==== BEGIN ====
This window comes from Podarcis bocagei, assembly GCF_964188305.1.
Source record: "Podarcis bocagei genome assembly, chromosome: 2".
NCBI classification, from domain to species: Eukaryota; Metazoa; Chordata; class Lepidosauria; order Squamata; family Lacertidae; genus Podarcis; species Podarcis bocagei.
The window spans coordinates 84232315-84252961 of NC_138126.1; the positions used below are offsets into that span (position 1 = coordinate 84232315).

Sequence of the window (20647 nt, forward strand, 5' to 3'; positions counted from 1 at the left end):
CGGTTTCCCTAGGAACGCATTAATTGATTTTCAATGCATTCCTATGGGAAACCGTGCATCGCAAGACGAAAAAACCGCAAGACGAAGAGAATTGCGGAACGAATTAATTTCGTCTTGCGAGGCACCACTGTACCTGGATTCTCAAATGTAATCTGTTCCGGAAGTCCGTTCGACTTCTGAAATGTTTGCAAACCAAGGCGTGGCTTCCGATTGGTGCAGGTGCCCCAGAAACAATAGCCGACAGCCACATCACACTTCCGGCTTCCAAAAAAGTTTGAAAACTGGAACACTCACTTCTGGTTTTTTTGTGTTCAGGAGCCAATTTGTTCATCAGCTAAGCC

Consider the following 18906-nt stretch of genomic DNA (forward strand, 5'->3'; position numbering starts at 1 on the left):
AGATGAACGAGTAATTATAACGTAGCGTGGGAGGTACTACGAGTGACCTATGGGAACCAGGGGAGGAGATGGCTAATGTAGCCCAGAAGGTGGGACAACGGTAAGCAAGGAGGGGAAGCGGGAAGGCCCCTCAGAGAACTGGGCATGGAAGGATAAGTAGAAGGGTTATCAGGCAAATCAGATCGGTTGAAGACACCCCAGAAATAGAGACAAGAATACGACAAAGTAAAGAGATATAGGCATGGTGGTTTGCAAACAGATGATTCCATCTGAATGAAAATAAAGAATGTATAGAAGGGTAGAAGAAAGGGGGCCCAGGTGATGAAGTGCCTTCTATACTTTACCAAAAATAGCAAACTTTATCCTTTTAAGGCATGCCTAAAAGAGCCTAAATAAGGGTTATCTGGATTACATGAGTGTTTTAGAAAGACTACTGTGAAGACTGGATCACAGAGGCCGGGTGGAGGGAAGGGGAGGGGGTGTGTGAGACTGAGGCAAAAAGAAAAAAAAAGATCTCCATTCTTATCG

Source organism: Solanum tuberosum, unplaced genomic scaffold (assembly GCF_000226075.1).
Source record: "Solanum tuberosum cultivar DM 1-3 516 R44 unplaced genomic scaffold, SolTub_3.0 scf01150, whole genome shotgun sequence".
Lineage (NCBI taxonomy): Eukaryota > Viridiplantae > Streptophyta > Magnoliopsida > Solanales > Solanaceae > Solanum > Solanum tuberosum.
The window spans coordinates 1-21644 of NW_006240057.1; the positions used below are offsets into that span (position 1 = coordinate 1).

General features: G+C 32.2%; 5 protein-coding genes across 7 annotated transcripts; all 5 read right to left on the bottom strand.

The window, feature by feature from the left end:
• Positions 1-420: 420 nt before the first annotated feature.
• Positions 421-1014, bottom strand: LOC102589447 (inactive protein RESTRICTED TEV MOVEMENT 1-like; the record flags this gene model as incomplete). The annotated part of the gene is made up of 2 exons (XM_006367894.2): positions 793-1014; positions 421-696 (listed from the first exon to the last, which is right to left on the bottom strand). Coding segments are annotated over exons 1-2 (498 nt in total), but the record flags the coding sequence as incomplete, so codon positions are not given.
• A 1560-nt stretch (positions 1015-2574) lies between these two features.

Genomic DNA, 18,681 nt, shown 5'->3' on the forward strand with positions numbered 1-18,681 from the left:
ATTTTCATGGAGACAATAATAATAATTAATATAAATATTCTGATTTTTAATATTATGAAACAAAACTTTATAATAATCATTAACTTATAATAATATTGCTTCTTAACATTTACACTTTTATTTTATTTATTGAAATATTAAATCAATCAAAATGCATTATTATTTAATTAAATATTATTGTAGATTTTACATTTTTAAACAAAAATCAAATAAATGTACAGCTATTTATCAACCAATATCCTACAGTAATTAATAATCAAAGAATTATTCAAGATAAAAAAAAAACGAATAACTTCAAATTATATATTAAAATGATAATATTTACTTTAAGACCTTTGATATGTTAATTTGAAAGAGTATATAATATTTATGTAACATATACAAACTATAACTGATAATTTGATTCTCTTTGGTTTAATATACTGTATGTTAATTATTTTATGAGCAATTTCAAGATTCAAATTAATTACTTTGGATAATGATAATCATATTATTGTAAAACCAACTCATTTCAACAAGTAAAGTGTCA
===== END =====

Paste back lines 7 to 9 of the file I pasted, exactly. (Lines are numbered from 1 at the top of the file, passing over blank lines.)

Consider the following 18906-nt stretch of genomic DNA (forward strand, 5'->3'; position numbering starts at 1 on the left):
AGATGAACGAGTAATTATAACGTAGCGTGGGAGGTACTACGAGTGACCTATGGGAACCAGGGGAGGAGATGGCTAATGTAGCCCAGAAGGTGGGACAACGGTAAGCAAGGAGGGGAAGCGGGAAGGCCCCTCAGAGAACTGGGCATGGAAGGATAAGTAGAAGGGTTATCAGGCAAATCAGATCGGTTGAAGACACCCCAGAAATAGAGACAAGAATACGACAAAGTAAAGAGATATAGGCATGGTGGTTTGCAAACAGATGATTCCATCTGAATGAAAATAAAGAATGTATAGAAGGGTAGAAGAAAGGGGGCCCAGGTGATGAAGTGCCTTCTATACTTTACCAAAAATAGCAAACTTTATCCTTTTAAGGCATGCCTAAAAGAGCCTAAATAAGGGTTATCTGGATTACATGAGTGTTTTAGAAAGACTACTGTGAAGACTGGATCACAGAGGCCGGGTGGAGGGAAGGGGAGGGGGTGTGTGAGACTGAGGCAAAAAGAAAAAAAAAGATCTCCATTCTTATCG

Source organism: Solanum tuberosum, unplaced genomic scaffold (assembly GCF_000226075.1).